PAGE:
How to communicate visually and effectively thanks to Data Storytelling ?

How to communicate visually and effectively thanks to Data Storytelling ?

Data Storytelling to visually communicate

Data is the starting point of a Data Storytelling project. It’s multiple, and one must be precise and fast in their exploitation, whether in terms of analysis or publication. This will allow for explicit and powerful storytelling and visually communicate.

We created Datatelling, a data storytelling solution, to help companies implement and disseminate effective stories around key business data.

Here we share some best practices to get the most out of your data and share it with different audiences. We recommend following 3 essential steps to successfully implement effective data storytelling:

  • How to gather data
  • How to identify interesting stories in data
  • How to use Datatelling for your chosen story   

Ready? Let’s get started.

1. How To Acquire Data?

To start off, you have to first load your data. Lucky for you, Datatelling can connect to your SQL data. You can also easily load your CSV files and/or reate some views on external resources like pdf files, images, etc.

2. How To visually communicate Using Data

Now that you have your data sets and a story you’d like to tell, it’s time to first develop a central theme and story structure. Follow our Data storytelling example. According to Buzzsumo, you can develop a story structure and central theme using the below five core narratives: 

Identify Trends: 
For example, are people ordering your products using their PCs less in favor of tablets and smartphones? Is there a growth in online shopping behavior in a certain country or region? Trends are indicators that there is a general direction in which something is changing or developing, and it’s something you should look out for in your data.

Even a line chart can be used for comparisons and can tell a good story, like the graph on the turnover of a retail company related to the previous year and the targer.

Using rankings: For example, which are the best performers for each category of products. Is iTunes being ranked number one in the list of most valuable platforms for EST, while for VOD ?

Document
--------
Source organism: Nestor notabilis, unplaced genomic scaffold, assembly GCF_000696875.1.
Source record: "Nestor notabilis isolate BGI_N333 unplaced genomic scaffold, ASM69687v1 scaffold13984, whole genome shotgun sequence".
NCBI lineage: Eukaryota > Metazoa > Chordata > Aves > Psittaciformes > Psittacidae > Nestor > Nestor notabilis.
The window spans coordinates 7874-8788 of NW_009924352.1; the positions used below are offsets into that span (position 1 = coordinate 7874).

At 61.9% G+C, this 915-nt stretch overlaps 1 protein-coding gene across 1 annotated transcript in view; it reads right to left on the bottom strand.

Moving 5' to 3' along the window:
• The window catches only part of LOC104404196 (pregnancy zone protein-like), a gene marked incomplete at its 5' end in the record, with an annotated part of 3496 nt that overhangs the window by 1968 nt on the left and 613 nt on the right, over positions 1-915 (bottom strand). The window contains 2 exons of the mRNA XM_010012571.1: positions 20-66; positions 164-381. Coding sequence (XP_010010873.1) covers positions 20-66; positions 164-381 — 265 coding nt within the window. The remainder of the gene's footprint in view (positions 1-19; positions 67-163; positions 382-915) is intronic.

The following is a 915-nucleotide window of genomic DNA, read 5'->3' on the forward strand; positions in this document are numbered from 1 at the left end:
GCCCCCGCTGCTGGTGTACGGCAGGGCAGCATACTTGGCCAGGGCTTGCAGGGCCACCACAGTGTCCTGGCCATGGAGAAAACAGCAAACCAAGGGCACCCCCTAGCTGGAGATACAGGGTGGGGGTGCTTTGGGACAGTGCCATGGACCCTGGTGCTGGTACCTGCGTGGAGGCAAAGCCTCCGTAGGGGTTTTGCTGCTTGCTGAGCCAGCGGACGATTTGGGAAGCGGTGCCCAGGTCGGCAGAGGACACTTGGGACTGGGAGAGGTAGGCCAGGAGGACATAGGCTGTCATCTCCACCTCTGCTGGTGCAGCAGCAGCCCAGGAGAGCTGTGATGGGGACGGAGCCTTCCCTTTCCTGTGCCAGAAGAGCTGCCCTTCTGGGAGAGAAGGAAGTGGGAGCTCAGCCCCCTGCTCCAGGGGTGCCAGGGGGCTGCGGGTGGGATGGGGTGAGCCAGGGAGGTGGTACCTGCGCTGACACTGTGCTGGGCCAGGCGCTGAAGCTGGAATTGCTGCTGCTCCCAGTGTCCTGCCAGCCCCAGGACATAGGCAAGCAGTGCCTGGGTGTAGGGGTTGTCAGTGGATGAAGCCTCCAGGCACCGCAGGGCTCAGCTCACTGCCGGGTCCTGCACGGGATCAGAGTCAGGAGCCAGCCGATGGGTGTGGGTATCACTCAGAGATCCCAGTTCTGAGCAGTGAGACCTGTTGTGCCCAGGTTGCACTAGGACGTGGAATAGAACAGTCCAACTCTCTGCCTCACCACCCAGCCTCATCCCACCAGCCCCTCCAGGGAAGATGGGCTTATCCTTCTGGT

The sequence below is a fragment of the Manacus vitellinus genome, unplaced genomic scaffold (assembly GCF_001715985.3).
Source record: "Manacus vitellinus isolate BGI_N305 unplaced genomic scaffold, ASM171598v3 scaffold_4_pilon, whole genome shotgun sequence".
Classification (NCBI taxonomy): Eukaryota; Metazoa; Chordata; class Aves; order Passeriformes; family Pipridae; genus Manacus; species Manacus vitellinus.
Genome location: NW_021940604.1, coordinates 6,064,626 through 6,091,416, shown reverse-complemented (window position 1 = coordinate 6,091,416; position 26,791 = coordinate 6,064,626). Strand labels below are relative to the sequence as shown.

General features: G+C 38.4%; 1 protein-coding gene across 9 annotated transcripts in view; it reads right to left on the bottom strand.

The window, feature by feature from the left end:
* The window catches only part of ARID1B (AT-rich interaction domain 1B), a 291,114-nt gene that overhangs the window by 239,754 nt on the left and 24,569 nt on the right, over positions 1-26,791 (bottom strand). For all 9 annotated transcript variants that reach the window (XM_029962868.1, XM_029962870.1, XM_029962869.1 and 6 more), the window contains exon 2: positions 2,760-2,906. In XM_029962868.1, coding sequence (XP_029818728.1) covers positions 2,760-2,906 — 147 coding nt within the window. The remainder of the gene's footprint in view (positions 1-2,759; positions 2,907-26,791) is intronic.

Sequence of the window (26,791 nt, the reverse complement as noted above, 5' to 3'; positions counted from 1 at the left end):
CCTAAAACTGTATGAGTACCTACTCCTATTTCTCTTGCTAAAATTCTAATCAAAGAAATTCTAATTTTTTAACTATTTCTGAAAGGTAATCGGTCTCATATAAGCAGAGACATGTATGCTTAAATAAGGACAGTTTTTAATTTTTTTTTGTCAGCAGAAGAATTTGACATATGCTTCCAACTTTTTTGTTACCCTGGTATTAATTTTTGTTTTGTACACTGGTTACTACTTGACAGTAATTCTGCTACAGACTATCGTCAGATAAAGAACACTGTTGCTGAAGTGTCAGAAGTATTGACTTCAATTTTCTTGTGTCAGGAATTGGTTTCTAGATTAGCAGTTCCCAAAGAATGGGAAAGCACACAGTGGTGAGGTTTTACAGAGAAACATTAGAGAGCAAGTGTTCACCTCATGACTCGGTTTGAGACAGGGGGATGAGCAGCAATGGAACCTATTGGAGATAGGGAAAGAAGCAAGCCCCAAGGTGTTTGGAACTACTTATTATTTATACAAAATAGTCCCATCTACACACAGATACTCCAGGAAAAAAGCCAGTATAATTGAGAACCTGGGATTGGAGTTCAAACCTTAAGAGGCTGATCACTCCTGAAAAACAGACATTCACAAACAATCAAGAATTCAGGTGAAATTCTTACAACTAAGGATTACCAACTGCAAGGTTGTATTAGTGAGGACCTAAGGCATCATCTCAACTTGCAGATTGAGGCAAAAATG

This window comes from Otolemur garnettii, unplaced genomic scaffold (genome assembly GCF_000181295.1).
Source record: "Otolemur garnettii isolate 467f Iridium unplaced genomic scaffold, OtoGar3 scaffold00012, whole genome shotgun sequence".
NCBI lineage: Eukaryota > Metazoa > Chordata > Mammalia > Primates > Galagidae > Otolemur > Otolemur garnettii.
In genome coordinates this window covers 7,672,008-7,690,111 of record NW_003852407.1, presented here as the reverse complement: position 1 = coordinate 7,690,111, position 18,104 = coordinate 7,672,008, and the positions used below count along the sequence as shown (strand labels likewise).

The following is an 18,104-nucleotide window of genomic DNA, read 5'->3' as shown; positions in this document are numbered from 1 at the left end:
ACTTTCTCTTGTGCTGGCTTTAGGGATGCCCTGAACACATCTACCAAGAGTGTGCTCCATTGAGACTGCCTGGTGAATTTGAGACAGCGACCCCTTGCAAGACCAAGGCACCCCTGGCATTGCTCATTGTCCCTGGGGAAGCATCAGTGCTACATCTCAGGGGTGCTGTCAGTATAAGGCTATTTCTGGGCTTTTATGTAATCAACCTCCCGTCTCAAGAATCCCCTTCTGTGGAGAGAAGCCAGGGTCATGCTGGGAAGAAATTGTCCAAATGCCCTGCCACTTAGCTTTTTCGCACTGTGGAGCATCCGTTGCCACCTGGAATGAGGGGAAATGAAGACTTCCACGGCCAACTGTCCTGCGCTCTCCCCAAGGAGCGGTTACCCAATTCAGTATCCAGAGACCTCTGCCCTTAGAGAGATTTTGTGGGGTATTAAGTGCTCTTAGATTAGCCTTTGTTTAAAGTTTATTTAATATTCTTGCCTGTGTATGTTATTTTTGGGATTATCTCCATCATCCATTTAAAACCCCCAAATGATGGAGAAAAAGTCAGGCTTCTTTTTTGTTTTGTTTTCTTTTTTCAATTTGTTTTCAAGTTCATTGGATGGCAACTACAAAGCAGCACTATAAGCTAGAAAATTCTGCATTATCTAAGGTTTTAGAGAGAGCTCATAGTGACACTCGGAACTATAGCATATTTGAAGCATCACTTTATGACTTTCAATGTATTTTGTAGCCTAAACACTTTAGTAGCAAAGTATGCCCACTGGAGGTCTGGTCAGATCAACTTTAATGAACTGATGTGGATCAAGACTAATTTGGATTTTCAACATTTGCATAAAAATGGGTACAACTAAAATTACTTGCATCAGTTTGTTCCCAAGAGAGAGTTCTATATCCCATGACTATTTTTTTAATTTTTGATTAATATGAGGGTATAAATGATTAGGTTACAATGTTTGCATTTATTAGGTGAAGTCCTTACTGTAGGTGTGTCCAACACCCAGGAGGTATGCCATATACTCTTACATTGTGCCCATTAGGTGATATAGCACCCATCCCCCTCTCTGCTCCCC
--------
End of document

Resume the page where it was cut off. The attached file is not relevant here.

Rankings tell a story using data about the relationship between items on a list.

Draw comparisons: For example, how do you perform each day this year versus the same days of the previous year? Comparisons tell a side-by-side story between either polar opposites, or very similar things.

Using an e-commerce webiste as an example, we’ll compare the current converting rate with the same of the previous year.

Point out the relationship between data points: For example, the influx of bitcoin mining companies moving to Canada is leading to rising costs in energy prices for local residents. Relationships between data points tell a story by showing a connection or correlation between a number of variables – like the popularity of bitcoin and expensive utility bills.

3. How To Use Datatelling For Your Chosen Story

Now that your data is ready, it’s time to define the structure of your story, with sections and graphics, that will be associated with your data and message.
The image below shows, for example, unit figures (gauges) as well as graphs analyzing the sales of a film whether in the physical circuit or on the VOD platforms.

The objective at this stage is to define the main indicators / levers for this business, sort them in order of importance, and create a story around these indicators. The first section should show the most important levers for the business since this section will be seen in full and from the opening of the story.In this example, the user sees directly the number of pieces sold which will be sold at the end of the week. (extrapolation), as well as the% of progress with respect to delivery, etc. The user can then continue in the story to understand these KPIs.

In another example, a bubble chart will be used to analyze market shares of CRM segments as well as their evolution versus N-1. This bubble chart is coupled with a donut and bar graph to visualize on one side the YTD number and the evolution over time.

You can also consider being creative but pragmatic in your data visualizations, related your subject matter and your audience. For example, if you are presenting on an product-related topic, you could consider getting creative and adding pictures of products and ranking.

Other than that, you’ve got all the basics here and are well on your way to becoming a storyteller of data.

In Datatelling, we have all the charts and graphs which makes it easy to visualize your data.

Happy Datatell-ing!